June 2, 2023 – Media Literacy Now, in collaboration with the Howard Hughes Medical Institute (HHMI), has launched a project to help young people better evaluate science-related information they encounter in media of all kinds. HHMI has dedicated funding to this effort, as well as in-kind resources. The two organizations have identified steps to support educators and are convening science, media, and education stakeholders from a broad range of perspectives to develop resources while changing the public policy discourse.

“We hear from teachers all the time that the landscape of information is increasingly challenging for their students to navigate, but that navigation is integral to scientific literacy,” said Marjee Chmiel, Ph.D., HHMI Director of Evaluation for Science Education, Media, and Journalism. “In a world that increasingly relies on a fluency in science and technology, scientific media literacy is essential to everyone’s health, happiness, and well-being.”

MLN will work with HHMI and science education organizations to develop resources, and to spread the word about the need for media literacy in science class, and how to implement that instruction.

“There is an urgent need for resources to help young people resist the proliferation of false and manipulative science-related information on TikTok, YouTube, cable news and other media,” said Erin McNeill, president and founder of Media Literacy Now. “Educators also need support and buy-in from their administrators and district policymakers.”

In Phase 1, MLN is assembling teachers, academics, media professionals, and other relevant stakeholders to help identify specifically what students should learn in science classes from elementary grades through high school to help them better evaluate information they encounter in the media related to science and technology. For example, students should understand the idea of “scientific consensus” and how qualified scientists work together to reach conclusions about new knowledge.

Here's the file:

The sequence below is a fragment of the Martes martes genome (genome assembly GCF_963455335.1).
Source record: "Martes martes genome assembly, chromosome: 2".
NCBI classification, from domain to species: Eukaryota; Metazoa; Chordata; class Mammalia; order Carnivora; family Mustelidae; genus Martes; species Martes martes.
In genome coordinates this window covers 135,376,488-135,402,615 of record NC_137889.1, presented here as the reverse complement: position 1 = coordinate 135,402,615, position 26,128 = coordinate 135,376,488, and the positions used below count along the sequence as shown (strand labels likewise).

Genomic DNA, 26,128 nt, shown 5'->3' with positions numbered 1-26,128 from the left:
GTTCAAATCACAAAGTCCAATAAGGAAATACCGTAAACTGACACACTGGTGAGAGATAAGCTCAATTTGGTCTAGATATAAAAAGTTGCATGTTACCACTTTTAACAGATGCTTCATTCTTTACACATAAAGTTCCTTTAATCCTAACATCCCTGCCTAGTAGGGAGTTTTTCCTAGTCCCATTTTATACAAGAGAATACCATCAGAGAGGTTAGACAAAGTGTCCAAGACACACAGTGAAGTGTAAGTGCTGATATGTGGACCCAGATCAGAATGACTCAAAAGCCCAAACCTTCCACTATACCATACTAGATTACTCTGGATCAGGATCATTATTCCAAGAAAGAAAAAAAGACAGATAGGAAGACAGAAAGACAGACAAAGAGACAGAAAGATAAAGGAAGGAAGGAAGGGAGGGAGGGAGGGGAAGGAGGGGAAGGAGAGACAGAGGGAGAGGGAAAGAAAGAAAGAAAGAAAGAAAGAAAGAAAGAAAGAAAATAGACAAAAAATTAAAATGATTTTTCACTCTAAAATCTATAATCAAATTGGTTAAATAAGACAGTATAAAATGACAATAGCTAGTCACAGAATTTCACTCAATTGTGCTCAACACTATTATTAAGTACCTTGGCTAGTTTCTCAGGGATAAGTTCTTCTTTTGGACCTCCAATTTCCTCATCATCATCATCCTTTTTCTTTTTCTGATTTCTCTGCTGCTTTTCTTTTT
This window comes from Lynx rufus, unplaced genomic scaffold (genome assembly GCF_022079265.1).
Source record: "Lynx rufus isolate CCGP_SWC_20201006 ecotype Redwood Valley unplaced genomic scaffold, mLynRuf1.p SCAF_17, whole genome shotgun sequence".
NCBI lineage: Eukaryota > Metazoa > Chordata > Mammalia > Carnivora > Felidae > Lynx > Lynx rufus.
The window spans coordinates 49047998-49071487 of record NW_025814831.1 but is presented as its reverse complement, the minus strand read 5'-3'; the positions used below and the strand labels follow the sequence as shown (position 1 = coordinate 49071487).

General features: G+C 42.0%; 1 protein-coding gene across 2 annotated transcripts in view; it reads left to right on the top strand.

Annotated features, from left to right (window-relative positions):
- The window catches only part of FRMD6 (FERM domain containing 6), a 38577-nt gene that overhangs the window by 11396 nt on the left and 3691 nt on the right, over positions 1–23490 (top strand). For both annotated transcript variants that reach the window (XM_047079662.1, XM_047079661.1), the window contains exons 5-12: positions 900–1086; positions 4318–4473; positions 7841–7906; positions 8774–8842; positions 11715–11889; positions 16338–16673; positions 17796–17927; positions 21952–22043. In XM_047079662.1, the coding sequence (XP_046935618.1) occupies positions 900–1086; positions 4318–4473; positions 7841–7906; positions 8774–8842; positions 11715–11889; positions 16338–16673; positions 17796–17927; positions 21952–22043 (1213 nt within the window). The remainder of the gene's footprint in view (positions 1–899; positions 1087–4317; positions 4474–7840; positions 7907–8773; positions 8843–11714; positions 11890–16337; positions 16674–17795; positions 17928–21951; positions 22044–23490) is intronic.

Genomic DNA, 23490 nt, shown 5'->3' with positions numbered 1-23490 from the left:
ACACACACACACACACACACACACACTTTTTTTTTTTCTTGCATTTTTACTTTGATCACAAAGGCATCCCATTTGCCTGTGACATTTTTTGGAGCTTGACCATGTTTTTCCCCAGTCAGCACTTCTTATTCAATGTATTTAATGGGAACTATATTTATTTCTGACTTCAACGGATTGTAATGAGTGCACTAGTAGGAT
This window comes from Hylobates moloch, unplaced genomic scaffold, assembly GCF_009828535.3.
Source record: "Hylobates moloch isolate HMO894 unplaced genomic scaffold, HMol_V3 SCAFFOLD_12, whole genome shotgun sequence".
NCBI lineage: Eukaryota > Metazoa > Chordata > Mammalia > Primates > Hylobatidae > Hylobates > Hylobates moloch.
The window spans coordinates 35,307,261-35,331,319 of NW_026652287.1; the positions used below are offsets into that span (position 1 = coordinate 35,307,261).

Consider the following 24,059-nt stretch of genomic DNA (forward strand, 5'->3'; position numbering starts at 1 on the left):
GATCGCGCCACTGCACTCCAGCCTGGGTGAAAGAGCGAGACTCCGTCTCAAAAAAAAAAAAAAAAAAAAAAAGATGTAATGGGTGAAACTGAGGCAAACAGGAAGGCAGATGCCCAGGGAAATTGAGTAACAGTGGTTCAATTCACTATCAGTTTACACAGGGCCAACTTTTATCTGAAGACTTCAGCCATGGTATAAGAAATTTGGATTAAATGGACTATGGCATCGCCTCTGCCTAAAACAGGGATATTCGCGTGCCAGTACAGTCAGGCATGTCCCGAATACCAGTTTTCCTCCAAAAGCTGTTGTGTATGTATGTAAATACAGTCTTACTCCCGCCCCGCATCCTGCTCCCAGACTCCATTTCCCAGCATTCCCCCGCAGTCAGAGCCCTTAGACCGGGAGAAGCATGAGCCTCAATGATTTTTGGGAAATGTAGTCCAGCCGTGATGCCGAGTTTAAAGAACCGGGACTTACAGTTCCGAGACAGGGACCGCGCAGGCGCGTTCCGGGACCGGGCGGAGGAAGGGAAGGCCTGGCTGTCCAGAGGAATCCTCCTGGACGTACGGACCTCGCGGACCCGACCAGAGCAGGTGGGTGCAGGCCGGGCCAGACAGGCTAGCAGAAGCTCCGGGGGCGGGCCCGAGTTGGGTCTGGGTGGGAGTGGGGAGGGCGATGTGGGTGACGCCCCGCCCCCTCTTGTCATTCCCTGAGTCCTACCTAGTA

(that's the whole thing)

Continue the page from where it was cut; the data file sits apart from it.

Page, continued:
This project is timely because policymakers, teacher organizations, and others are more concerned than ever about the problem of false and misleading information that spreads easily in the modern media landscape. For example, the National Academy of Sciences Board on Science Education recently held a public workshop on “Understanding and addressing misinformation about science”; The Science Teacher, a publication of the National Science Teaching Association, published a special issue on Scientific Media Literacy; and a Nobel Prize Summit is hosting a solution panel focusing on how media literacy education can help address the lack of truth and trust in scientific news and information.

The need for people to be able to make good decisions in their daily lives based on science-related news and information is clear. As a Carnegie Corp. report on K-12 science education notes, misinformation likely contributed to hundreds of thousands of unnecessary deaths during the COVID pandemic, and motivated the nation to reevaluate science education. Current science education standards were written before media technology created a system in which misinformation became such a harmful problem. Science teachers need new lesson plans and other materials to help students make better judgments about information they see, hear, or read.

Media Literacy Now (MLN) is a nonprofit, nonpartisan, national organization working to change and modernize educational policy to include the teaching of media literacy in K-12 education in the US. The organization has an extensive network of changemakers in states all across the country, a successful record in policy reform, and a commitment to creating a world where young people have the skills they need to thrive in a digital world.

Howard Hughes Medical Institute (HHMI) advances the discovery and sharing of scientific knowledge to benefit us all. Founded in 1953, HHMI is a biomedical research organization and philanthropy that supports a vibrant community of researchers, educators, students, and professionals.

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